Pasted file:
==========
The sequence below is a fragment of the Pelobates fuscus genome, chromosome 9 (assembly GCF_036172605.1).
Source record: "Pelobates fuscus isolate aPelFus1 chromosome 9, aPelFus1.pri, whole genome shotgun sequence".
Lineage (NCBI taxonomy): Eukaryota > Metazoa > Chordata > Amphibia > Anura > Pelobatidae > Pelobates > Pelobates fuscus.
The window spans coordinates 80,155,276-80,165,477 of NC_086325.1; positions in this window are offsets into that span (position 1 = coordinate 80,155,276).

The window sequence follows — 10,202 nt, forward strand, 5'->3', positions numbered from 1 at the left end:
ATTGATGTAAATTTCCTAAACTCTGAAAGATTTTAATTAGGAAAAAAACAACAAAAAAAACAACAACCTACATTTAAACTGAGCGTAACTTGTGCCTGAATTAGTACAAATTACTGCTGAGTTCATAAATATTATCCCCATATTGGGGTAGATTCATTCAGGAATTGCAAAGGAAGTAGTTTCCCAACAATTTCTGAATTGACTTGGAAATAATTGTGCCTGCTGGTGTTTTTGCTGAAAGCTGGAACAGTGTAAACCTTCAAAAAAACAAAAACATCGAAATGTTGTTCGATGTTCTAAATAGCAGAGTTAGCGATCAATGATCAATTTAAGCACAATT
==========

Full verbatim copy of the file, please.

The sequence below is a fragment of the Pelobates fuscus genome, chromosome 9 (assembly GCF_036172605.1).
Source record: "Pelobates fuscus isolate aPelFus1 chromosome 9, aPelFus1.pri, whole genome shotgun sequence".
Lineage (NCBI taxonomy): Eukaryota > Metazoa > Chordata > Amphibia > Anura > Pelobatidae > Pelobates > Pelobates fuscus.
The window spans coordinates 80,155,276-80,165,477 of NC_086325.1; positions in this window are offsets into that span (position 1 = coordinate 80,155,276).

The window sequence follows — 10,202 nt, forward strand, 5'->3', positions numbered from 1 at the left end:
ATTGATGTAAATTTCCTAAACTCTGAAAGATTTTAATTAGGAAAAAAACAACAAAAAAAACAACAACCTACATTTAAACTGAGCGTAACTTGTGCCTGAATTAGTACAAATTACTGCTGAGTTCATAAATATTATCCCCATATTGGGGTAGATTCATTCAGGAATTGCAAAGGAAGTAGTTTCCCAACAATTTCTGAATTGACTTGGAAATAATTGTGCCTGCTGGTGTTTTTGCTGAAAGCTGGAACAGTGTAAACCTTCAAAAAAACAAAAACATCGAAATGTTGTTCGATGTTCTAAATAGCAGAGTTAGCGATCAATGATCAATTTAAGCACAATT